Psychosis - Definition
A process in which the suffers experiences and reasoning do not reflect reality.
A person suffering from psychotic illness may lack insight into their illness and may appear to have lost touch with reality
Schizophrenia - definition
A severe mental disorder (or group of disorders) characterised by a disintegration of thought and perception process, contact with reality and emotional responsiveness.
May be acute or chronic and fluctuate in severity.
Affects 1% of the population
Onset: mid to late teens in men, slightly later in women
Cause is unclear
Schizophrenia - signs and symptoms
Involves disorders of thought and also include disorders of perception.
Delusions: Paranoid, Grandiose, Persecution
Hallucinations: Auditory, Tactile, Visual, Olfactory (smell), Taste.
Affective mood disorders - definition
Affective disorders can be unipolar (mania) or bipolar (manic depression), neurotic or psychotic, mild or severe.
Mania - definition
A condition characterised by episodes of boundless energy, a feeling of euphoria and of the person being very successful.
Mania - signs and symptoms
Elevated mood, talkative, optimistic (may be unrealistic)
Flight of ideas, decreased attention span
Dis-inhibited (often sexually)
May have delusions of grandeur
Bipolar Disorder - signs and symptoms
Severe/intense mood swings from very low to very high. Happening within hours or can take days/months.
May be accompanied by delusions/hallucinations or thought disorder.
in-between episodes the person is usually able to maintain a normal lifestyle.
Bipolar Disorder - Causes
It seems that people with bipolar disorder have a chemical brain imbalance and onset often follows periods of stress.
Bipolar Disorder - Treatments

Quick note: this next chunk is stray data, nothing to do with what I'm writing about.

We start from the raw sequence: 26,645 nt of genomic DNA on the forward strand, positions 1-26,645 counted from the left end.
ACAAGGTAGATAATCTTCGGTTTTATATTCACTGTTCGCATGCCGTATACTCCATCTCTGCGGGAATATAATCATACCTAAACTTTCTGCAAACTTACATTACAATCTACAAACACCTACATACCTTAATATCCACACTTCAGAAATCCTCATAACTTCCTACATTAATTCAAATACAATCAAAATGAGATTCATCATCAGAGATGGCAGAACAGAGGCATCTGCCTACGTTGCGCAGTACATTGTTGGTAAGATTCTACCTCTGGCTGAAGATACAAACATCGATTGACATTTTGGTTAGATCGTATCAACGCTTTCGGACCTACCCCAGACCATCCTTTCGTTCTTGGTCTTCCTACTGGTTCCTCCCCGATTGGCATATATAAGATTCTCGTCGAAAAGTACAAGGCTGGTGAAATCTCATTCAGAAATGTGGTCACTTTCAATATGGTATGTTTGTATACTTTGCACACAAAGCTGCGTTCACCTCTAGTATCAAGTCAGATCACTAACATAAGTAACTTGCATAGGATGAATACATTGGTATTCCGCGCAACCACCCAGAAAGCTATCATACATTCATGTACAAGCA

A controversial medical intervention used in the treatment of depression.
An epileptic fit is induced after short electric shock is passed across the brain by placing electrodes on the temple and forehead.
May be used after other methods of treatment have been unsuccessful in life threatening depression.
Used in conjunction with anti-depressant medication.
Organic Mental Illness: Dementia - definition
Dementia is a progressive and irreversible disease of the brain.
Several different types of illness are grouped under the name dementia, such as:
Organic Mental Illness: Dementia - signs and symptoms
Confabulation (the invention of circumstances about a past event, often used to disguise an inability to remember)
Reversed sleep pattern
Organic Mental Illness: Dementia - management
Be prepared for irrational behaviour
Consider patient dignity
Consider family cares etc
Personality Disorders - definition
Deeply ingrained maladaptive patterns of thinking and behaviour, generally recognisable in adolescence and continuing throughout adult life, though often fading by middle/old age.
Extreme/significant deviation from the way a person in a given culture perceives, thinks, feels and relates to others.
10% of the general adult population have a diagnosable PD; in 4% of cases this is severe.
Personality Disorder - Causes
The causes of PD are rooted in childhood experience. Most people will have experienced some of the following:
Abuse - physical, psychological and/or sexual
Chaotic and crisis-ridden background
Insecure attachments and/or traumatic Abandonment